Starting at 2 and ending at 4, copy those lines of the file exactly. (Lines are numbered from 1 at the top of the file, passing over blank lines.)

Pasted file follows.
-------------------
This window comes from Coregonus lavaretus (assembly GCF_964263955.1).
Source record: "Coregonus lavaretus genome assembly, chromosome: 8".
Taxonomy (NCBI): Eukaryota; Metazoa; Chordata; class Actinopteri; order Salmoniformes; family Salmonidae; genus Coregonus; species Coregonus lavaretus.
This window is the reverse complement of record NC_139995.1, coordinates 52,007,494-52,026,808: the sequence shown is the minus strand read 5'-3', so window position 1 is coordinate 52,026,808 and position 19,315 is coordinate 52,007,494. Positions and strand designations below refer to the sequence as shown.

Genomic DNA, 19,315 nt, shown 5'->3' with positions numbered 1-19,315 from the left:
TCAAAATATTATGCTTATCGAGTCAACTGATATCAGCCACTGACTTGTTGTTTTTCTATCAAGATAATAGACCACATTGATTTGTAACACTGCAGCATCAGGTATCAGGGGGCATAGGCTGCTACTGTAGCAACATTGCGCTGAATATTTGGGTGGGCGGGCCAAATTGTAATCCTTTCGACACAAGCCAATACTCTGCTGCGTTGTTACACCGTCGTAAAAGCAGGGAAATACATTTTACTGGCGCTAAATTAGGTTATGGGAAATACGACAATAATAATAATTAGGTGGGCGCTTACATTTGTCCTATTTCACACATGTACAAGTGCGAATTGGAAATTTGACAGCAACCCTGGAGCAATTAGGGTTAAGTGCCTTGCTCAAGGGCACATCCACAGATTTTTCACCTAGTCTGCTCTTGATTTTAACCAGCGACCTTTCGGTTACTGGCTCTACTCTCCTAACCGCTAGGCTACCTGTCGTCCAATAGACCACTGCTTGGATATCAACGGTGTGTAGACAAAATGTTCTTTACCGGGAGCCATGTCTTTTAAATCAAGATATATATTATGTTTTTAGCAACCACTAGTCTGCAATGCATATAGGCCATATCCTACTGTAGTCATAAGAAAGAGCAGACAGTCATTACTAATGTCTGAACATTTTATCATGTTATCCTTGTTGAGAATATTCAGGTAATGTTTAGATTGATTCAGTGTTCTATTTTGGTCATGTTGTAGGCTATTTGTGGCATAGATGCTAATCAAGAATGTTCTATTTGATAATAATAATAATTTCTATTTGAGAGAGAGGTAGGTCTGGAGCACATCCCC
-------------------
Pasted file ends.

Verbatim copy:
Source record: "Coregonus lavaretus genome assembly, chromosome: 8".
Taxonomy (NCBI): Eukaryota; Metazoa; Chordata; class Actinopteri; order Salmoniformes; family Salmonidae; genus Coregonus; species Coregonus lavaretus.
This window is the reverse complement of record NC_139995.1, coordinates 52,007,494-52,026,808: the sequence shown is the minus strand read 5'-3', so window position 1 is coordinate 52,026,808 and position 19,315 is coordinate 52,007,494. Positions and strand designations below refer to the sequence as shown.